This is the second installment in the Early Cy Young
Candidates NL Series. For the
first installment, click here
The NL Cy Young race is shaping up to be extremly
close. All five of the contenders
here have a legitimate chance to win the award. They’re all great, but there’s no pitcher blowing away the
1) Danny Haren, RHP, D-backs
Dan Haren has cooled off a little bit in the second half,
but his peripherals are still amazing.
Haren’s 2.74 ERA ranks 6th in the league, his 167 strikeouts
are 4th in the NL, he’s tied for second in complete games, and his
0.93 WHIP leads the league. Haren
has been helped by a low .248 BABIP, but he’s managed to maintain his gaudy
numbers even with his BABIP rising.
Haren is not only a strikeout pitcher, but a control specialist, he
walks just 1.3 batter per 9
innings. That, and a 8.6
SO/9 rate, contribute to his
league-leading 6.42 SO/BB
rate. As I covered in the first
installment, Haren has superb peripherals, but his meaningless 12-8 record,
he’s receiving just 4.5 runs per game in support. Haren’s record over a full season projects to be 16-11, not
representative of his ability, and unfortunatly, Cy voters won’t care about the
2) Tim Lincecum, RHP, Giants
Tiny Tim has set his eyes on back-to-back Cy Youngs. His numbers will appeal to any
voter. Lincecum is 12-3 this year,
not that it matters, and has a 2.37 ERA, good for 2nd place in the
NL, and a 1.04 WHIP, good for 3rd in the league. Lincecum is excellent in all other
categories too. Look at these
stats, 207 SO, 46 BB, 2.3 BB/9,
10.4 SO/9, 4.50 K/BB ratio. Oh
yeah, he also leads the league in complete games, and shutouts. Tim Lincecum dominated in 2008, he’s even better in 2009.
3) Matt Cain, RHP, Giants
In 2008, Lincecums’s teammate Matt Cain was arguably the
unluckiest pitcher in baseball.
His numbers were solid, but the Giants scored just 3.12 runs per game in
support of him. It’s safe to say
his luck has changed in 2009. Not
only has Cain upgraded hs performance, he’s 12-4, with a 2.43 ERA, and a 1.15 WHIP, he’s benefited from a low
.258 BABIP, and the Giants have scored a full run more in support of him. His peripherals aren’t amazing, but he
deserves to be considered along with his teammate.
4) Wandy Rodriguez, LHP, Astros
You can’t say Wandy Rodriguez came out of nowhere, because
this small-market late-bloomer always had talent. But you can say that he’s put it all together this
year. Rodriguez has stayed
healthy, and has been more durable than in previous years. He’s ramped up his strikeouts, and has
pulled down both his ERA, which is a sparkling 2.89, and his WHIP, which is a
servicable 1.25. Like Cain, Rodriguez,
doesn’t have great peripherals, but he’s a fringe candidate who deserves a
Carpenter, RHP, Cardinals
Chris Carpenter has returned to his 2005 form better than
anyone could of dreamed. Carpenter
is pitching even better than he did in ’05, with a 13-3 record, a 2.27 ERA,
tops in the league, a 0.97 WHIP, 2nd only to Haren, and incredible
durability, averaging a round 7 innings per start. Carpenter also only gives up 0.5 HR/9 innings, and walks
just 1.3 batters per 9. Carpenter
has gotten his job done this year and is a main reason why the Cardinals lead
the Cubs by 7 games in the central.
race will come down to Carpenter, Lincecum, and Haren.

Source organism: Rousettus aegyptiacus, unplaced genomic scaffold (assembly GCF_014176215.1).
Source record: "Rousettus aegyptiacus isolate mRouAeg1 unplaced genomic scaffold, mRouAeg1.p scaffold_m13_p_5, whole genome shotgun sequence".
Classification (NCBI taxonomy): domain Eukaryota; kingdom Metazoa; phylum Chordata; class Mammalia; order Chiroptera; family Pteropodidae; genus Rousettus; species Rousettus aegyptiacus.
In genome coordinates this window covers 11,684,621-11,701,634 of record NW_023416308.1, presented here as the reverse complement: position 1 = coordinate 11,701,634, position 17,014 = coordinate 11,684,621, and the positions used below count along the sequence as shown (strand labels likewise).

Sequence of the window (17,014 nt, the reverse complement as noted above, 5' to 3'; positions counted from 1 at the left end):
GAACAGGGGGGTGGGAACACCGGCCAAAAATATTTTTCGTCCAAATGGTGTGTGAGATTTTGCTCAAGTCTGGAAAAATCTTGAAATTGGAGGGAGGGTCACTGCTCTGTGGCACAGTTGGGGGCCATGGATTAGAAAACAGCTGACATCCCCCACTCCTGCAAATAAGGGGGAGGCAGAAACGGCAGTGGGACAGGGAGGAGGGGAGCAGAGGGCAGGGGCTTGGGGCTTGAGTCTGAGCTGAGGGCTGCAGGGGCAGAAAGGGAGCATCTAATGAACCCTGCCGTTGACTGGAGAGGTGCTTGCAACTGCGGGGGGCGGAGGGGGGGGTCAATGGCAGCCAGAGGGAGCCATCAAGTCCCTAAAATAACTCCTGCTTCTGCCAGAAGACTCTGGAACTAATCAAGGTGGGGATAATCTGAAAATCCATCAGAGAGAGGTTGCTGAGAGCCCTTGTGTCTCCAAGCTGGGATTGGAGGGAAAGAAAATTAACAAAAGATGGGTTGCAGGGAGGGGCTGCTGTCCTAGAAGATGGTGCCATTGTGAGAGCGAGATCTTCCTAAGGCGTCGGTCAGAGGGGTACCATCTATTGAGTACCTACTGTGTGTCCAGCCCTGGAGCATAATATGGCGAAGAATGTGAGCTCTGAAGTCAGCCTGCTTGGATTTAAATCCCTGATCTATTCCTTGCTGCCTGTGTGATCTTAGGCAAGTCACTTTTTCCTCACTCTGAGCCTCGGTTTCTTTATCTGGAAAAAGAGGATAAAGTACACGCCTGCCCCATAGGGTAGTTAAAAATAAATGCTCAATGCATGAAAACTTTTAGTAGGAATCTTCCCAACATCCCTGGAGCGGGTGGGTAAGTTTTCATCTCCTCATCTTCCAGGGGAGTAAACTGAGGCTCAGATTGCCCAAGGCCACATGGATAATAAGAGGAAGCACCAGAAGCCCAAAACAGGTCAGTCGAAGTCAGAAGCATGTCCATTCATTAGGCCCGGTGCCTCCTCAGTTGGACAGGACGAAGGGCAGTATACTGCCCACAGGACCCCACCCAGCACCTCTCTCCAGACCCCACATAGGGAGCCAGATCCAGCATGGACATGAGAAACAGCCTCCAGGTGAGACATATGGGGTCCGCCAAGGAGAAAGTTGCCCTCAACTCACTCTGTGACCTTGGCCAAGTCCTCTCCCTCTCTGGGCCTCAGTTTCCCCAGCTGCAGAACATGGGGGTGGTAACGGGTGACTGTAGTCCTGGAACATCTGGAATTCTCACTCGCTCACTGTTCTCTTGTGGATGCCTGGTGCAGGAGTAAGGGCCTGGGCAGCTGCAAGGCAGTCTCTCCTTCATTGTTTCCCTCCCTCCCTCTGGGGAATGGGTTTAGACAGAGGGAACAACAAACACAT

Before I get to the main subject of today’s post, a few quick notes…
- Congratulations To Red Sox Pitcher Jon Lester For Taking A Perfect Game Into The 7th
Jon Lester is a success story to many. A miraculous recovery from cancer, pitching again, winning the last game of the 2007 World Series, and finally pitching a no-hitter in 2008. Lester’s story runs almost parallel with another player’s: Dave Dravecky. At the beginning off the 1988 season, Dravecky had a cancerous desmoid tumor removed from his pitching arm, along with half of the deltoid muscle, and freezing the humerus bone. On August 10, 1989, Dravecky made a remarkable return to the majors, pitching 8 innings, and giving up three runs. However tragedy struck in his next start, Dravecky’s humerus bone snapped while he was delivering a pitch, ending his career. Let’s hope that Lester’s career won’t mirror Dravecky’s that closely!
- Chad Tracy, Stephen Drew, Chris Young, and Eric Byrnes, You Should Be Ashamed
Diamondbacks pitcher Max Scherzer has a .667 OPS, horrible, right? What else would you expect from a pitcher? Four D-back starters, 1B Chad Tracy, SS Stephen Drew, CF Chris Young, and RF Eric Byrnes, have lower OPS’s than Scherzer! The D-backs offense should be ashamed.
es (257), Mets (286) and Cardinals (351) skipper becomes the first person in big league history to have to reached the milestone and also have at least 2,000 hits as a player.
Sorry, I didn’t have internet access yesterday, so no post. On to the NL’s top pitchers…
I consider Chad Billingsley a darkhorse candidate for the Cy Young, he will catch voters’ attentions with gaudy win totals, produced not by Billingsley, but by the Dodgers offense. Billingsley has received an average of almost 6 runs per game in support, he’s not a Dan Haren. Billingsley has a good 2.67 ERA, and a solid 1.19 WHIP, he also has a BABIP a sliver on the high side. Billingsley rarely gives up homeruns, but his glaring weakness, not illustrated by his WHIP, is walks, he walks 4 batters per 9 innings, he offsets this somewhat, by striking out a batter an inning.
Haren has the best peripherals, Billingsley has undeserved win totals, Santana has the “dominate” numbers that voters will look for.